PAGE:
As Heard on TV: Popular Music in Advertising
(Aldershot: Ashgate 2009)
Review by Francesco D’Amato
The complex whole of ties between music and TV ads has been recently pushed to the foreground by the changes in the music production/commercialization system and correlated shifts from B2C to B2B business models. However it represents a relevant topic also for discourses about music circulation, changes in musical experience and how such processes join the aesthetization of daily life. Continue reading
The British Pop Dandy: Masculinity, Popular Music and Culture
(Aldershot: Ashgate 2009)
Review by Nathan Wiseman-Trowse
In 1999 the British pop band The Divine Comedy released one of their most successful singles ‘National Express’. Secreted away as a B-side on the second CD single was a wonderfully wry and affectionate Noël Coward pastiche ‘Overstrand’. ‘Overstrand’ told the story of a Londonite coveting a well-to-do address in the metropolis to such an extent that he is willing to pimp himself to a ‘dirty old man’, murder a young woman in the Thames or even write for the Evening Standard in order to get his ideal, bourgeois home. Neil Hannon’s clever take on Coward marks out a clear link not only to a tradition of British comedy songs that have their roots in music hall, but he also connects himself, if somewhat archly, with a dandified persona that manifests itself throughout British popular culture, and British popular music specifically. Continue reading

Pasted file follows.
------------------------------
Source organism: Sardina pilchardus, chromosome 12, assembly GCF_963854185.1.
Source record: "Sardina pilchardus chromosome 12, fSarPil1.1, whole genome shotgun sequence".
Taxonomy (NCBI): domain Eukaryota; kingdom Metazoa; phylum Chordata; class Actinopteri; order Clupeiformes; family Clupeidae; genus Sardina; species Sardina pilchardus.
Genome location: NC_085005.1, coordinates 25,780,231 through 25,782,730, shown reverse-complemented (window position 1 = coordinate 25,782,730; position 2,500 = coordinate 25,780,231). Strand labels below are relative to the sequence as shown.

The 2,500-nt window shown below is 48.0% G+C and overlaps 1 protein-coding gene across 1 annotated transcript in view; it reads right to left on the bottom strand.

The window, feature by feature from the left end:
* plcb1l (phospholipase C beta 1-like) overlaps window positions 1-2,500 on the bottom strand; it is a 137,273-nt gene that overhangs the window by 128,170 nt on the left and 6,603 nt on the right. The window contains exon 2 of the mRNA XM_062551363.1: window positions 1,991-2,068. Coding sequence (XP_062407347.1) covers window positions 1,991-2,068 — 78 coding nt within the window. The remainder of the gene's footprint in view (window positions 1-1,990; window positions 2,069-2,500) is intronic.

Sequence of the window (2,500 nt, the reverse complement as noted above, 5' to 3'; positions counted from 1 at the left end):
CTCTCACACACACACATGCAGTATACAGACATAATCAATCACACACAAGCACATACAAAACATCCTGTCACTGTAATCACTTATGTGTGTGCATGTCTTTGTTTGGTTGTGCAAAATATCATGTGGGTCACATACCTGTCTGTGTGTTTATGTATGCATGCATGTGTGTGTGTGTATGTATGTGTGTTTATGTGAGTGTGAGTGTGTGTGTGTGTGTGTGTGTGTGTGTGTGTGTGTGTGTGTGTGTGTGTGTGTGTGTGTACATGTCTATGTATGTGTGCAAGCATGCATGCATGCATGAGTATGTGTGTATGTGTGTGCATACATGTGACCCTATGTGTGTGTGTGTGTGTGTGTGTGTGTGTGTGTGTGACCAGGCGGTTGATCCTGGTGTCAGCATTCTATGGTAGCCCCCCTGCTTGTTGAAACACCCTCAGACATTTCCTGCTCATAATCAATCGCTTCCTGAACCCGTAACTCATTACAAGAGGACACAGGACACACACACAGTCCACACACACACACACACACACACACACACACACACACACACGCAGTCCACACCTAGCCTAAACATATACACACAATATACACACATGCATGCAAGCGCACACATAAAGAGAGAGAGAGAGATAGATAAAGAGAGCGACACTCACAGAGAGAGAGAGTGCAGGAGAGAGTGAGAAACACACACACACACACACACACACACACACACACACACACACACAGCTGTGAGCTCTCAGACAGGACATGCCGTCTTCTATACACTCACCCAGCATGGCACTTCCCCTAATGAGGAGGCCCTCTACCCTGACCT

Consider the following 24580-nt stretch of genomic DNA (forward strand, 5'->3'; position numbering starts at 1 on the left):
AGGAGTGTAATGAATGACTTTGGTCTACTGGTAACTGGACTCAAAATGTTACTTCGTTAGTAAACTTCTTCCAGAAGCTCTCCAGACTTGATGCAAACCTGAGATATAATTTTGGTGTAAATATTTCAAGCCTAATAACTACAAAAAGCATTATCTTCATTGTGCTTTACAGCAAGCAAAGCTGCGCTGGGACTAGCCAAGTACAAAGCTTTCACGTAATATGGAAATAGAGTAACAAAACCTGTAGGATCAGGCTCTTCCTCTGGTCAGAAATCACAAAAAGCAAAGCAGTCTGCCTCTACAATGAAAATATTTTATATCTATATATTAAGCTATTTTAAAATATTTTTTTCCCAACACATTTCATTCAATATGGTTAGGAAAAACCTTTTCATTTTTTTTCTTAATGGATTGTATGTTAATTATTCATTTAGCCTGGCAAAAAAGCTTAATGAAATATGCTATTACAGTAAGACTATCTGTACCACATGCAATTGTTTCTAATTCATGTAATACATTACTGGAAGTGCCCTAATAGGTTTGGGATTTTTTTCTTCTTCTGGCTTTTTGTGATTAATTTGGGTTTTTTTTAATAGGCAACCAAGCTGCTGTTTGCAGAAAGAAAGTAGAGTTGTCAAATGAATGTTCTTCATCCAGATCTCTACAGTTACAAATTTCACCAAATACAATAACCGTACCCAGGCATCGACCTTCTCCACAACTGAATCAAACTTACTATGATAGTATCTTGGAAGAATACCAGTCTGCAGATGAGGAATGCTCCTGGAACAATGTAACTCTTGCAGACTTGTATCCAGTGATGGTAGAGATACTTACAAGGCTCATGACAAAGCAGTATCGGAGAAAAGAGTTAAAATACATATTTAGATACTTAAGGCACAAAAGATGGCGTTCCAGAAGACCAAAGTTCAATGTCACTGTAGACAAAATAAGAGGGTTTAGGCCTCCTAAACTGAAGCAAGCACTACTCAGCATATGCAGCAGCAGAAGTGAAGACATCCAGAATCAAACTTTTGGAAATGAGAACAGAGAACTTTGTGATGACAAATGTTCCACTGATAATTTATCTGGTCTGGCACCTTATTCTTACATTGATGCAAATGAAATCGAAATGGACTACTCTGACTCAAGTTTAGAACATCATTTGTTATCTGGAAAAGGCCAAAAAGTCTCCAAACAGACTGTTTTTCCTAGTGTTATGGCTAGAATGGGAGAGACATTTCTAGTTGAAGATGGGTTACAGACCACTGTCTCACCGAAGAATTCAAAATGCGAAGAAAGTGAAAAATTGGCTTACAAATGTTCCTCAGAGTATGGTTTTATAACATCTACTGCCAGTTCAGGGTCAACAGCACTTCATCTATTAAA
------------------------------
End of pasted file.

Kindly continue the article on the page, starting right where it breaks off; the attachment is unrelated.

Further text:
Heavy Metal Music in Britain
(Surrey: Ashgate 2009)
Review by Michelle Phillipov
Heavy metal is one of popular music’s most enduring and commercially successful genres. Emerging in the late 1960s, metal has since undergone numerous transformations, from massive arena spectacles to obscure underground subgenres. Despite its longevity and sustained popularity over the past four decades, metal has enjoyed only limited scholarly attention. It was not until the early 1990s — over 20 years after the genre’s inception — that a significant body of scholarship began to emerge. But even then, the critical literature on metal has remained noticeably less than for other major musical genres and, significantly, it has also remained noticeably less favourable. Metal has been too often dismissed as conservative and reactionary; its apparent substitution of escapism for political commitment has contributed to a dominant stereotype of the genre as less empowering, less culturally significant and less worthy of study than other more straightforwardly ‘progressive’ alternatives. Continue reading